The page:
Ever since embarking on the spiritual scene many years ago, I have always come up against the dead end of interpretation. Any text or teaching that goes back to some dead teacher of several thousand years meets the same end. In some regards, this sometimes seems worse by the incredible variety of Buddhist interpretations.
However, throughout the years, a more fundamental problem to interpretation seems to be at play. I will put this in the framework of practice though it can be even more far ranging. Namely, whatever practice I adopt seems doomed to be led by my prior beliefs into where I am heading. As Ven Sujato has mentioned, if I am a Christian I will see Christ in my meditations…and the same will apply to whatever deity or orientation I might harbor as a fundamental reference. So Abhidhammists will see ‘mind moments’ as Ven Sujato also concludes.
In other words, whatever we cherish in our minds we will somehow (re)create as an outcome. I somehow came to think that the deep jhanas as described and experienced by someone like Ajahn Brahm would be the exception. I mean, how can your mind create a state where all your senses shut down. How can the mind fabricate what some would also throw into the realm of placebo with such physical repercussions? Or can’t it?
If the mind can literally create anything, why couldn’t it also create realms of jhana that are so deep as (at least seem) to be cut off from the senses? But this is only one example of the discussion I wish to begin. We could take any other form of practice. The noting practice of the Western vipassana style (inspired by Ledi and Mahasi Sayadaws, etc.) wishes to lead to a state of “non reactivity” for example. And so it does, many practitioners will tell you. Same problem. Because the mind is led by its belief in attaining a certain mind state, it creates it; leaving the adept convinced that this is the objective truth that the practice has engendered. Or is there just brainwashing happening at a subtle level that the practitioner can’t discern?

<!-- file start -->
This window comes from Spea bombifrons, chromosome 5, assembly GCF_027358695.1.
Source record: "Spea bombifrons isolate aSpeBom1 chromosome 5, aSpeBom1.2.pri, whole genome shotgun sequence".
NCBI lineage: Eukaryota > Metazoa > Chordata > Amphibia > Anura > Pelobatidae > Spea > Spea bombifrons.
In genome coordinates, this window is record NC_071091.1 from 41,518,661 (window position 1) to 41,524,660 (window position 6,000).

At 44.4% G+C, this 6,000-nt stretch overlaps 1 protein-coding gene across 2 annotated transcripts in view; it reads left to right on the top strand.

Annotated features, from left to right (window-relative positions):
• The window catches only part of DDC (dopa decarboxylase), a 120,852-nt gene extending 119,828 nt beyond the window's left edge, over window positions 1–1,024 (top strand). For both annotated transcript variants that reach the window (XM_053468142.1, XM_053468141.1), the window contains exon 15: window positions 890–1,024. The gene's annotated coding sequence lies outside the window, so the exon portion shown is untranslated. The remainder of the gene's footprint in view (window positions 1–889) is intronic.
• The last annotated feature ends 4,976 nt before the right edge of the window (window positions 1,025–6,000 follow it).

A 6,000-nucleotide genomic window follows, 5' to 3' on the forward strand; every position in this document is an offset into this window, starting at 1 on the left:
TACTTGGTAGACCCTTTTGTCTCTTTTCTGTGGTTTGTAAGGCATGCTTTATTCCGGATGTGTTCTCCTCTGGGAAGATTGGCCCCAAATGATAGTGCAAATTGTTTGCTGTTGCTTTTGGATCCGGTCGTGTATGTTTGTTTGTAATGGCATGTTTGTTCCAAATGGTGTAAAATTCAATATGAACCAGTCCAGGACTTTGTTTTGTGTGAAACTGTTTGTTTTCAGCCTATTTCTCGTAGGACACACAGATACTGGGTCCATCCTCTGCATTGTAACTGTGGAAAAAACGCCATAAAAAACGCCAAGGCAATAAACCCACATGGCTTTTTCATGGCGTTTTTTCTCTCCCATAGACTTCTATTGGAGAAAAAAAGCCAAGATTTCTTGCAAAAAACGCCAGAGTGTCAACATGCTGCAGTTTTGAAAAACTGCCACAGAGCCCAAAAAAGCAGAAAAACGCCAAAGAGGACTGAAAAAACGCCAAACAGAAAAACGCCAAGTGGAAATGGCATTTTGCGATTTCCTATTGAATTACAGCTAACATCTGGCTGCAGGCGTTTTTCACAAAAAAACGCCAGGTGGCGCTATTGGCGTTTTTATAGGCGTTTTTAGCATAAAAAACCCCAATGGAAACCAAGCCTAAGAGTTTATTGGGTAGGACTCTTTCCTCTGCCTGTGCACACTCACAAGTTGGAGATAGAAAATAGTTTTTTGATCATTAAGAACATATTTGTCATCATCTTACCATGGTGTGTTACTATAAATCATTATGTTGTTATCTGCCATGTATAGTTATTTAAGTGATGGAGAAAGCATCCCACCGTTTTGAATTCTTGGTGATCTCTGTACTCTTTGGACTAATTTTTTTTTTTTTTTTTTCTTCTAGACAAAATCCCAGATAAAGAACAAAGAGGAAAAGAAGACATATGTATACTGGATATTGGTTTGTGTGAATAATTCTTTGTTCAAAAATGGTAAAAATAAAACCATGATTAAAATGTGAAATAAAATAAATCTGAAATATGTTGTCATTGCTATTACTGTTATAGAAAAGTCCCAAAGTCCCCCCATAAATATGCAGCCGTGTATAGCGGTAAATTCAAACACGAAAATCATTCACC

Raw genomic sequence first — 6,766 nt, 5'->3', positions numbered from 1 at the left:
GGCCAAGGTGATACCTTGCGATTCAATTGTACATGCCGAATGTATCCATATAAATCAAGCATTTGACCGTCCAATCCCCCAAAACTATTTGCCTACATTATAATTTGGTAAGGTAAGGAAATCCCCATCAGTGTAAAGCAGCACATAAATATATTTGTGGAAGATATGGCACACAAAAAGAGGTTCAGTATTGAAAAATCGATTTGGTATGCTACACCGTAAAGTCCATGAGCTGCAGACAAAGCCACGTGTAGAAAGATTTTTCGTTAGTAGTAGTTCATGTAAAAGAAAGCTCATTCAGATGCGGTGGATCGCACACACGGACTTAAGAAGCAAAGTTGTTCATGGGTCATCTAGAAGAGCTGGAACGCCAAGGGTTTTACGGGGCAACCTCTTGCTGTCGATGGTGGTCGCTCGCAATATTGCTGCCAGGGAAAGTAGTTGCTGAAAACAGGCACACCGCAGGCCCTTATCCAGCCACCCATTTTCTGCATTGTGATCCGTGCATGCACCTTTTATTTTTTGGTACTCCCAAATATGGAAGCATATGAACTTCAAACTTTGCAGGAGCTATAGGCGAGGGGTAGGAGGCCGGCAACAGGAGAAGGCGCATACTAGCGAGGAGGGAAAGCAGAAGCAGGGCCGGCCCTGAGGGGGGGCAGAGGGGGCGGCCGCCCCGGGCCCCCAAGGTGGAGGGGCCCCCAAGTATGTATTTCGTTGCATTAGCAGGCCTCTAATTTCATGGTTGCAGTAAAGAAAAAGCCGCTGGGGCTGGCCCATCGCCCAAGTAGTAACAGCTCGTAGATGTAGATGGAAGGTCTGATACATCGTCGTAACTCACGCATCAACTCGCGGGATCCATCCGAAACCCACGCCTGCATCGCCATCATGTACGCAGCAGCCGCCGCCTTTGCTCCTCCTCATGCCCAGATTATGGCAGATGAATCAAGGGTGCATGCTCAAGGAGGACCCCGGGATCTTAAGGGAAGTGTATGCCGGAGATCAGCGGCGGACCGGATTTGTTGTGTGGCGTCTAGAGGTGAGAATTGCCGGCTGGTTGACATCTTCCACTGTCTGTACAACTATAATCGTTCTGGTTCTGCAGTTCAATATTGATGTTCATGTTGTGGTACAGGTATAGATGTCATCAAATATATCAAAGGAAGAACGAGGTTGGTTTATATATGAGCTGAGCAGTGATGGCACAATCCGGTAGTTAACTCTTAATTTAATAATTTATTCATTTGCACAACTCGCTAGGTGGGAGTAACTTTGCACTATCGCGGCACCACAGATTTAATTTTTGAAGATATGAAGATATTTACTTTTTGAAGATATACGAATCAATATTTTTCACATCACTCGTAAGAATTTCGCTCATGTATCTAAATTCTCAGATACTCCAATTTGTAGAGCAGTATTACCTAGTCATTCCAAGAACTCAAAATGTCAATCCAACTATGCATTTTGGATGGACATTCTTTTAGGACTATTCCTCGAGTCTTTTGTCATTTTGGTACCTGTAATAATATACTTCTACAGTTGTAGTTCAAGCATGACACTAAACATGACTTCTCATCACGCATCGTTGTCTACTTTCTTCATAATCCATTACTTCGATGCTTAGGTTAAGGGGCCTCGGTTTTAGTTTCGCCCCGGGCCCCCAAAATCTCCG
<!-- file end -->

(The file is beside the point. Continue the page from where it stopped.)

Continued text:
So what? Mind is the forerunner of all things, so said the Buddha. That is what started me on the Buddha’s path to begin with. And though he hasn’t failed in many domains to expound this, wasn’t he also victim of the same problem? After all, he was also motivated by belief. That there must be a way out of suffering. That there must be a way of escaping the cycle of rebirth and attain the deathless.
A lot of questions to consider, I know. But the basic question remains: can a practice really be objective in its results? Or, put in another way, can there really be an objective truth out there that is independent of where we are coming from?